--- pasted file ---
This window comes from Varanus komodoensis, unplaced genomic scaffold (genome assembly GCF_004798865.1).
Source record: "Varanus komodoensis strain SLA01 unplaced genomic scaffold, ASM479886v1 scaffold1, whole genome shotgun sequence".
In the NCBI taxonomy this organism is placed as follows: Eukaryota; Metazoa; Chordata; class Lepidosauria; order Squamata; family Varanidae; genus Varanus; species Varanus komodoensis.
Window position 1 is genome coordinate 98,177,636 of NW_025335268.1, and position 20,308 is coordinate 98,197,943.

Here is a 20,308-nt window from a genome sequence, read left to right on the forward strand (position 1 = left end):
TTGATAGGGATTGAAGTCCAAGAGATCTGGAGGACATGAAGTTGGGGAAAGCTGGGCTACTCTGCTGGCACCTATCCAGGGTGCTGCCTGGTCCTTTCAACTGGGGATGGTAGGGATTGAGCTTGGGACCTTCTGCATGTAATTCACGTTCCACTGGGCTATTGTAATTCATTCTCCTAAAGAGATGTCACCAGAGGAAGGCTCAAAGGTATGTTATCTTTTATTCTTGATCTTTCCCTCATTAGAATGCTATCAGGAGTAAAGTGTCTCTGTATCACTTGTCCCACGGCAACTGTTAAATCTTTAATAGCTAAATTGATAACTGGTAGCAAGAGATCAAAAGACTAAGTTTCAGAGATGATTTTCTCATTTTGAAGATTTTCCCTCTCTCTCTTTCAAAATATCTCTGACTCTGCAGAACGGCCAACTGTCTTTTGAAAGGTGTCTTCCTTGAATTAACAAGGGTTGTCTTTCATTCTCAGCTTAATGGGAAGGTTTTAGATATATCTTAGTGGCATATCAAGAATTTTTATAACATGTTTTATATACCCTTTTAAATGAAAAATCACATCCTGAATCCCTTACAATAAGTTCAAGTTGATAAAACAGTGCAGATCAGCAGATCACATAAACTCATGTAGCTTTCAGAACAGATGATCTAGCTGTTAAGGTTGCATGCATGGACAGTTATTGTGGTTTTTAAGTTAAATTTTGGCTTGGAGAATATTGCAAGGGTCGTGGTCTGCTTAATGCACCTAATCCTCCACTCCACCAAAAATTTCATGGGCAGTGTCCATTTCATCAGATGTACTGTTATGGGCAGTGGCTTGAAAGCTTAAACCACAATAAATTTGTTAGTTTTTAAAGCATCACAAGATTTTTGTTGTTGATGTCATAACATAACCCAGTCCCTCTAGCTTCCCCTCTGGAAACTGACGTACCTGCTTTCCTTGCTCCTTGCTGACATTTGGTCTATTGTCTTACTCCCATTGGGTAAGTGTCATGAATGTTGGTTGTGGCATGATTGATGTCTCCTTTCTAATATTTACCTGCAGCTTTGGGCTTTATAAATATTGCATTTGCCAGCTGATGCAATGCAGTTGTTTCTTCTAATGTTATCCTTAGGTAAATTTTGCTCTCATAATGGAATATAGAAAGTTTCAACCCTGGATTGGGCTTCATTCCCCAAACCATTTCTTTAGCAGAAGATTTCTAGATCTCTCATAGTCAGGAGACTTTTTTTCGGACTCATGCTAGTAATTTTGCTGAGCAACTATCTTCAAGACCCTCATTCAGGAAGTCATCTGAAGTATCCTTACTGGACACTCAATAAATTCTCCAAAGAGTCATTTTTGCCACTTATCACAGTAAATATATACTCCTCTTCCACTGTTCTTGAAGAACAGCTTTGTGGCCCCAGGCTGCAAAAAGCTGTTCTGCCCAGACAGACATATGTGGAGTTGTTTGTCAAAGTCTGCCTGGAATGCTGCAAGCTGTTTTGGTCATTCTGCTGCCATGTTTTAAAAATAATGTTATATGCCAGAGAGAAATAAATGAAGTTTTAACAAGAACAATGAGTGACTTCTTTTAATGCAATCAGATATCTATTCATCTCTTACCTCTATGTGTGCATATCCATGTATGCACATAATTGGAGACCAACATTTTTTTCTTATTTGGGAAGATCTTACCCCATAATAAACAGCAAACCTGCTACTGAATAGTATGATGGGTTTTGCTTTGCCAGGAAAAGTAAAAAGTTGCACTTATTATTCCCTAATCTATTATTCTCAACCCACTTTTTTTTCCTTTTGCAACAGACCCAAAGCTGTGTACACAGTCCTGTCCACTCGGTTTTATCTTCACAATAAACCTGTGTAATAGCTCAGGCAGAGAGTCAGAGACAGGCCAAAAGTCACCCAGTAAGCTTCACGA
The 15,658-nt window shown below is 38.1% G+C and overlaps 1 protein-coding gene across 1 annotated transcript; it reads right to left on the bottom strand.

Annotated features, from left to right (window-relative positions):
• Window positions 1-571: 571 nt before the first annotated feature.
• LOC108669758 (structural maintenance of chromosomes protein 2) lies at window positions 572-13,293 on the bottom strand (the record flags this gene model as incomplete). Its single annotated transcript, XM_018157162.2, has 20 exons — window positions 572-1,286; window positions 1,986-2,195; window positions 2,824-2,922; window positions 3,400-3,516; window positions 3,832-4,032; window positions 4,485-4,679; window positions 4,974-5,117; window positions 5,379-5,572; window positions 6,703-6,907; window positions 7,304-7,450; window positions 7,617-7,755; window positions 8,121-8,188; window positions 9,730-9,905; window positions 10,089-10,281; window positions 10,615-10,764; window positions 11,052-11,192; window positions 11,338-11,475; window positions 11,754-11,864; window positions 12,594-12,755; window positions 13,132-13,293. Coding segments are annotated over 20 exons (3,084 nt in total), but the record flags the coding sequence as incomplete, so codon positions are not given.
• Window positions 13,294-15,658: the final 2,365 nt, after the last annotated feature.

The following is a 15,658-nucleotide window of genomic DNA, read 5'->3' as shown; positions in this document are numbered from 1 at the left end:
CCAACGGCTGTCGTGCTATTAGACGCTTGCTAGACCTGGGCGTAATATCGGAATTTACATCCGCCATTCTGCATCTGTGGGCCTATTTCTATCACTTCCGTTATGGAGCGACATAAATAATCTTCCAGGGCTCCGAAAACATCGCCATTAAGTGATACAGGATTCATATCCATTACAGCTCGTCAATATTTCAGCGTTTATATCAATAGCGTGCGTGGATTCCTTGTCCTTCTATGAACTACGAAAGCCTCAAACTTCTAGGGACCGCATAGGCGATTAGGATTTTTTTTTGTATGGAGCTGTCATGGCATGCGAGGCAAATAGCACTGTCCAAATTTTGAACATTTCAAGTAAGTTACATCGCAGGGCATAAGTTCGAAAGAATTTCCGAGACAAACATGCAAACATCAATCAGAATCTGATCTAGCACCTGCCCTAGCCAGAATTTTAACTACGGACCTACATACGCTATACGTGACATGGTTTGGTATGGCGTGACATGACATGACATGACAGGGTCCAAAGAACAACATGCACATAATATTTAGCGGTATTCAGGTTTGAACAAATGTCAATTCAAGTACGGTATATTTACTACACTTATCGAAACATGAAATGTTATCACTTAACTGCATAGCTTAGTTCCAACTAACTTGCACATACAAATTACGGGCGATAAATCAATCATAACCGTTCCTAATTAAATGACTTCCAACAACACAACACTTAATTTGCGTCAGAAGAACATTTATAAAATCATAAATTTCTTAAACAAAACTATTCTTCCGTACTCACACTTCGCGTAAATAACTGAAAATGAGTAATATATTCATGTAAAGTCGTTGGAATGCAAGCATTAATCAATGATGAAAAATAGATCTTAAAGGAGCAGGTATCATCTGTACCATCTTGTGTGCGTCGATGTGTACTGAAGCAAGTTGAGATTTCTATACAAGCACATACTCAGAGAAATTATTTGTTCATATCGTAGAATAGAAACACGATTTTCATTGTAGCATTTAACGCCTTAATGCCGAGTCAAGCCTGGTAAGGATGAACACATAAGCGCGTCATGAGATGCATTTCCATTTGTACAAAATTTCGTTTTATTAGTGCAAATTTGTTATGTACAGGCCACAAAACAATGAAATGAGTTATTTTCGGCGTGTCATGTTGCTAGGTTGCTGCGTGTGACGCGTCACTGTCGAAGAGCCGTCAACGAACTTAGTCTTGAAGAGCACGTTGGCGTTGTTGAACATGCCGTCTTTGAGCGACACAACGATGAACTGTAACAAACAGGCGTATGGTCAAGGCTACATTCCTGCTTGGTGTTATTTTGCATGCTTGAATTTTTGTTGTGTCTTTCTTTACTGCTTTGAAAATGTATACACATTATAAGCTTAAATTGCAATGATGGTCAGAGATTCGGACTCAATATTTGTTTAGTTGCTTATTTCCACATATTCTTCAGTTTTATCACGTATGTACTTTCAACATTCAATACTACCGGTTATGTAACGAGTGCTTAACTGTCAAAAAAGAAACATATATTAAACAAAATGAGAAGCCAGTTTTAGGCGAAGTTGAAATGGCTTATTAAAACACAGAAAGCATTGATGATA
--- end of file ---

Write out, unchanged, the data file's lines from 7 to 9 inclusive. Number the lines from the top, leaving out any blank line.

The 15,658-nt window shown below is 38.1% G+C and overlaps 1 protein-coding gene across 1 annotated transcript; it reads right to left on the bottom strand.

Annotated features, from left to right (window-relative positions):
• Window positions 1-571: 571 nt before the first annotated feature.